The Jaredites, too, admired strength in men, especially among their rulers. The brother of Jared is described as “a large and mighty man” (Ether 1:34). Shule said said to have “waxed strong, and became mighty as to the strength of a man; and he was also mighty in judgment” (Ether 7:8). “Lib was a man of great stature, more than any other man among all the people”? (Ether 14:10). Two individuals, each described as “a mighty man” successively managed to take the kingdom from Moron for a time (Ether 11:15-18), and the last of the Jaredite warriors to die “were large and mighty men as to the strength of men” (Ether 15:26).
The admiration of physically powerful men was probably brought to the New World by both the Jaredites later Book of Mormon peoples from their Near Eastern homeland. The Bible uses the Hebrew term gibbor, usually rendered “mighty man” in the King James version, to denote a special class of strong warriors. It is first used in reference to the “mighty men which were of old, men of renown” mentioned in Genesis 6:4. Among the individuals called by this term are such notables as Nimrod (Genesis 10:8-9), Goliath (1 Samuel 17:51), the Israelite judge Jephthah (Judges 11:1), the Syrian general Naaman (2 Kings 5:1), King David (1 Samuel 16:18), Kish, the father of Saul (1 Samuel 9:1), and Saul and his son Jonathan (2 Samuel 1:19-27).
Saul, chosen as Israel’s first king, was said to be “was higher than any of the people from his shoulders and upward” (1 Samuel 10:23). We read that “when Saul saw any strong man, or any valiant man, he took him unto him” to serve in an elite military unit (1 Samuel 14:52). David continued this practice, placing the mighty men under the command of his cousin Joab (2 Samuel 10:7). Among the Nephites, too, whole groups of warriors were called “strong men.” This was true of the soldiers serving under Lehi (Alma 52:36) and the “army of strong men” sent to search out and destroy the Gadianton robbers (Helaman 11:28).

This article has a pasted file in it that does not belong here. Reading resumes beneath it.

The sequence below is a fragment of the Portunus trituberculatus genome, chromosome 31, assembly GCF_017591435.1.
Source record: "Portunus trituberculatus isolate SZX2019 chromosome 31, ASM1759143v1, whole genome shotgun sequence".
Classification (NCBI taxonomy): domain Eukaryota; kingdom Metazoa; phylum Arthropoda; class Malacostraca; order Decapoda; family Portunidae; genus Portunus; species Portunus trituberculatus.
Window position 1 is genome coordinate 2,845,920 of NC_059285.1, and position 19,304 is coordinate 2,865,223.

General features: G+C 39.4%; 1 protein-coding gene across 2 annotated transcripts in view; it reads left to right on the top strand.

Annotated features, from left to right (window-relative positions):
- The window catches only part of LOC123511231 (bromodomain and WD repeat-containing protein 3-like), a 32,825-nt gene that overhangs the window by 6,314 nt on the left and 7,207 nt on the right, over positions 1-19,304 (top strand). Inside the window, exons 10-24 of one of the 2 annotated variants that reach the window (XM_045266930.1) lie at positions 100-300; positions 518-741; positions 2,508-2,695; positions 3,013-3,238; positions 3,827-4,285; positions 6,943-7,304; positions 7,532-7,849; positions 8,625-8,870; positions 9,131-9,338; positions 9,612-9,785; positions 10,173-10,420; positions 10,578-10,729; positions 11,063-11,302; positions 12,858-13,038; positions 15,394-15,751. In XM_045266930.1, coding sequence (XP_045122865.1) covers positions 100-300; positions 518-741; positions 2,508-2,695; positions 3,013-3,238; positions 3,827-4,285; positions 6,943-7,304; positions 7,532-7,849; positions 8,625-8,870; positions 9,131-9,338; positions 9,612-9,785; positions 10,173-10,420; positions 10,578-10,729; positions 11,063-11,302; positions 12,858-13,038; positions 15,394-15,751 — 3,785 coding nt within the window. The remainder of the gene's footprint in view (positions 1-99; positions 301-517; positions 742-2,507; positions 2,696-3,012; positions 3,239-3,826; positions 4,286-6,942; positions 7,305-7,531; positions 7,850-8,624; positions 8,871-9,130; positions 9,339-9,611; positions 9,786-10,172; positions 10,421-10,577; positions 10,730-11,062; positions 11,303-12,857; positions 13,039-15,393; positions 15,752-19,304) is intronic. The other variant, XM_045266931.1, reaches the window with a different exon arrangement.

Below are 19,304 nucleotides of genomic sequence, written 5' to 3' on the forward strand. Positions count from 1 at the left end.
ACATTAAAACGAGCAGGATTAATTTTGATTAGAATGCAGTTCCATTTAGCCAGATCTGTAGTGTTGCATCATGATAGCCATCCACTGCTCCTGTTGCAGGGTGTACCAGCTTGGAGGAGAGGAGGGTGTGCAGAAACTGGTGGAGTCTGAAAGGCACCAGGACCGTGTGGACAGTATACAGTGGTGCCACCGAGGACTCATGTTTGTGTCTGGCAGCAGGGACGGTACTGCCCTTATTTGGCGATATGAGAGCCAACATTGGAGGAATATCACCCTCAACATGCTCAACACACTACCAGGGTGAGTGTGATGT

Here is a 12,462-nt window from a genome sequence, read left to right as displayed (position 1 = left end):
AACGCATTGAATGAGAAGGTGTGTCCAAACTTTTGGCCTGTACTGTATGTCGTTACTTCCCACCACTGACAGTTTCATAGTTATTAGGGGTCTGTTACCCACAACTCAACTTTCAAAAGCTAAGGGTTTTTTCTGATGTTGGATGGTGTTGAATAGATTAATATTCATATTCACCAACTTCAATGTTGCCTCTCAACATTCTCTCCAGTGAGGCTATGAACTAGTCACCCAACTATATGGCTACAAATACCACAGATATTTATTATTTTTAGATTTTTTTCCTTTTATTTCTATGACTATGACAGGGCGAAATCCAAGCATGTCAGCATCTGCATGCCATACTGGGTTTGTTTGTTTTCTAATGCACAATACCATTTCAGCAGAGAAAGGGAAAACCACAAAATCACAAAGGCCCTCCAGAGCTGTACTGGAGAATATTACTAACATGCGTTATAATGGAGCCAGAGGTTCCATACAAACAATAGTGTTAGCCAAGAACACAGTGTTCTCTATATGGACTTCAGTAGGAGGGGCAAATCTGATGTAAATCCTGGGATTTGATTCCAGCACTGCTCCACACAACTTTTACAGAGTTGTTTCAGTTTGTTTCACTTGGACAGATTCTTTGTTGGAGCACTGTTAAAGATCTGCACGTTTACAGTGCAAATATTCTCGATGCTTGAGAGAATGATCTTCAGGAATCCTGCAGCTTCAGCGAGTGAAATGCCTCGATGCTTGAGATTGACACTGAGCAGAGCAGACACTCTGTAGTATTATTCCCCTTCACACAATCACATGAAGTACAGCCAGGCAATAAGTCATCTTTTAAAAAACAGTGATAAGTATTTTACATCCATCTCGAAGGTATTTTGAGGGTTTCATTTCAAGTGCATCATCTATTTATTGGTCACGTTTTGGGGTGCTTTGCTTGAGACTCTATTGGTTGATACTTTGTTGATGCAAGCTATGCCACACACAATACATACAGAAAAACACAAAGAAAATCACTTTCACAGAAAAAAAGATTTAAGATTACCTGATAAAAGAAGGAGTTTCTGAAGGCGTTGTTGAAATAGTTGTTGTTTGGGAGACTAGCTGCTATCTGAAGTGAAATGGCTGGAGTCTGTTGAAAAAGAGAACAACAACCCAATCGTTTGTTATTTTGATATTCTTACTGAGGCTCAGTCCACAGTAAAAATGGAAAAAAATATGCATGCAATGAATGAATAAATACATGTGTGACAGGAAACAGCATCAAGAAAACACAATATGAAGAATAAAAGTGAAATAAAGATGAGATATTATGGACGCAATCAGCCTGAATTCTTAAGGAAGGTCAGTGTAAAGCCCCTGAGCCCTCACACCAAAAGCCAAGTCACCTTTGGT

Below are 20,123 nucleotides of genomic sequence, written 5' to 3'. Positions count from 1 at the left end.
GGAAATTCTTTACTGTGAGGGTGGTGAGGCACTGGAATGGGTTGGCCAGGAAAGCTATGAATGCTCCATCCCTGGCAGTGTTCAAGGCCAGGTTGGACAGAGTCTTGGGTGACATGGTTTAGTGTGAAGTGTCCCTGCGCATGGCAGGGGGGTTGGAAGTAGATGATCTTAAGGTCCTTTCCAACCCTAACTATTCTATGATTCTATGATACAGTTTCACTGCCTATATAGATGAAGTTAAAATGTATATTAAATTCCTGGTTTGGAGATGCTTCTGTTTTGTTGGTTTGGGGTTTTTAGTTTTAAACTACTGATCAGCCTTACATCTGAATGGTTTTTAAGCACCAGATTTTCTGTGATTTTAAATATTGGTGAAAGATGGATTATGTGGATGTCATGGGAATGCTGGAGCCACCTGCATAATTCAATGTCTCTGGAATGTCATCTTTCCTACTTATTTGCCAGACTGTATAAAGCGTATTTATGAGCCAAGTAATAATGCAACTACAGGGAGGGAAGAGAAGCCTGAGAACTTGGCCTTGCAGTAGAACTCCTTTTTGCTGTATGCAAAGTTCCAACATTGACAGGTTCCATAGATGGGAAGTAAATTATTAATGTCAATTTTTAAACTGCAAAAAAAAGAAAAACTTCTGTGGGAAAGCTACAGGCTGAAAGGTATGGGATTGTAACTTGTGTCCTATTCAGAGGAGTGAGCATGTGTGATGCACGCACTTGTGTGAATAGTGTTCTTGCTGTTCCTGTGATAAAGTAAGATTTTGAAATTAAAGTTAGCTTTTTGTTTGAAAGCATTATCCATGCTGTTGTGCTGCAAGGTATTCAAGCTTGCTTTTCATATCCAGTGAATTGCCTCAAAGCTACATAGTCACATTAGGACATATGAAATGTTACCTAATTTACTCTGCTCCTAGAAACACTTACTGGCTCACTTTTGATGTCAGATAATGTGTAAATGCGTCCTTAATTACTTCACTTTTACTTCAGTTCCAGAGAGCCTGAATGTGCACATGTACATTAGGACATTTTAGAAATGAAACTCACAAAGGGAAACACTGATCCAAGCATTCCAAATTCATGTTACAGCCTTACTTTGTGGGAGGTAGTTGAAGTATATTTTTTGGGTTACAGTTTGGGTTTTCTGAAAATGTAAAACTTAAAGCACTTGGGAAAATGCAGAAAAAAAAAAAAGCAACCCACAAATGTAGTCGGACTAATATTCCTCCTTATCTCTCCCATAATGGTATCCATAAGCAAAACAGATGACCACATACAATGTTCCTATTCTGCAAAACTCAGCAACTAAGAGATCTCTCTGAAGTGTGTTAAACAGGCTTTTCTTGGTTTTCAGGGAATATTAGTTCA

Of the young striplings who volunteered to fight for Nephite freedom, their leader Helaman wrote, “And they were all young men, and they were exceedingly valiant for courage, and also for strength and activity; but behold, this was not all-they were men who were true at all times in whatsoever thing they were entrusted. Yea, they were men of truth and soberness, for they had been taught to keep the commandments of God and to walk uprightly before him” (Alma 53:20-21). This description is reminiscent of Mormon’s description of captain Moroni (after whom he named his own son), “Yea, verily, verily I say unto you, if all men had been, and were, and ever would be, like unto Moroni, behold, the very powers of hell would have been shaken forever; yea, the devil would never have power over the hearts of the children of men. Behold, he was a man like unto Ammon, the son of Mosiah, yea, and even the other sons of Mosiah, yea, and also Alma and his sons, for they were all men of God” (Alma 48:17-18).
Men of physical strength impressed Mormon, whose abridgment of the Nephite records we acknowledge as scripture, but being strong in the Lord was even more important to this great warrior prophet.
 The number of Bible passages employing the term is far too large to include here.